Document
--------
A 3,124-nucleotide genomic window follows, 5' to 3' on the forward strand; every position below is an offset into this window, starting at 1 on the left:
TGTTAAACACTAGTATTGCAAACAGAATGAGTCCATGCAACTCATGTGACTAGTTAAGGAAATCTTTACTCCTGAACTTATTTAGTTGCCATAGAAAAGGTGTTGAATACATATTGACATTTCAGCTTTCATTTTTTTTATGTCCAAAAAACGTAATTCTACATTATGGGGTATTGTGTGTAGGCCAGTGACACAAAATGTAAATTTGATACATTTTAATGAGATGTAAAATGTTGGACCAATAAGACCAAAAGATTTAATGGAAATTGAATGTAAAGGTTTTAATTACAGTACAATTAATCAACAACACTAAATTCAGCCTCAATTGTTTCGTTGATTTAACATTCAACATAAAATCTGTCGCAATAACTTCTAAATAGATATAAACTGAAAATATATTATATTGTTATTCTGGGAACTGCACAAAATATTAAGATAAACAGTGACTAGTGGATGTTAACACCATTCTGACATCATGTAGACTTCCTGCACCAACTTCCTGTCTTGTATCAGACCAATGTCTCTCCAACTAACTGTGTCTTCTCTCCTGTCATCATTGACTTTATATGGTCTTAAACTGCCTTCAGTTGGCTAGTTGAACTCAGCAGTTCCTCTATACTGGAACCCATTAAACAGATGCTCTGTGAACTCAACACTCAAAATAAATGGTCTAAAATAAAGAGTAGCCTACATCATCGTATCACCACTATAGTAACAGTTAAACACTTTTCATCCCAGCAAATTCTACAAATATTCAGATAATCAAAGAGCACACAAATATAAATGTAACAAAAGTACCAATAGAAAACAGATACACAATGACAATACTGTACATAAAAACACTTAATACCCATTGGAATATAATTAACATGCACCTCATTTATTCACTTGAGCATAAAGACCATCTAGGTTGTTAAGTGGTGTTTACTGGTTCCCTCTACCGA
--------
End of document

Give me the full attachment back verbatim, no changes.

A 3,124-nucleotide genomic window follows, 5' to 3' on the forward strand; every position below is an offset into this window, starting at 1 on the left:
TGTTAAACACTAGTATTGCAAACAGAATGAGTCCATGCAACTCATGTGACTAGTTAAGGAAATCTTTACTCCTGAACTTATTTAGTTGCCATAGAAAAGGTGTTGAATACATATTGACATTTCAGCTTTCATTTTTTTTATGTCCAAAAAACGTAATTCTACATTATGGGGTATTGTGTGTAGGCCAGTGACACAAAATGTAAATTTGATACATTTTAATGAGATGTAAAATGTTGGACCAATAAGACCAAAAGATTTAATGGAAATTGAATGTAAAGGTTTTAATTACAGTACAATTAATCAACAACACTAAATTCAGCCTCAATTGTTTCGTTGATTTAACATTCAACATAAAATCTGTCGCAATAACTTCTAAATAGATATAAACTGAAAATATATTATATTGTTATTCTGGGAACTGCACAAAATATTAAGATAAACAGTGACTAGTGGATGTTAACACCATTCTGACATCATGTAGACTTCCTGCACCAACTTCCTGTCTTGTATCAGACCAATGTCTCTCCAACTAACTGTGTCTTCTCTCCTGTCATCATTGACTTTATATGGTCTTAAACTGCCTTCAGTTGGCTAGTTGAACTCAGCAGTTCCTCTATACTGGAACCCATTAAACAGATGCTCTGTGAACTCAACACTCAAAATAAATGGTCTAAAATAAAGAGTAGCCTACATCATCGTATCACCACTATAGTAACAGTTAAACACTTTTCATCCCAGCAAATTCTACAAATATTCAGATAATCAAAGAGCACACAAATATAAATGTAACAAAAGTACCAATAGAAAACAGATACACAATGACAATACTGTACATAAAAACACTTAATACCCATTGGAATATAATTAACATGCACCTCATTTATTCACTTGAGCATAAAGACCATCTAGGTTGTTAAGTGGTGTTTACTGGTTCCCTCTACCGA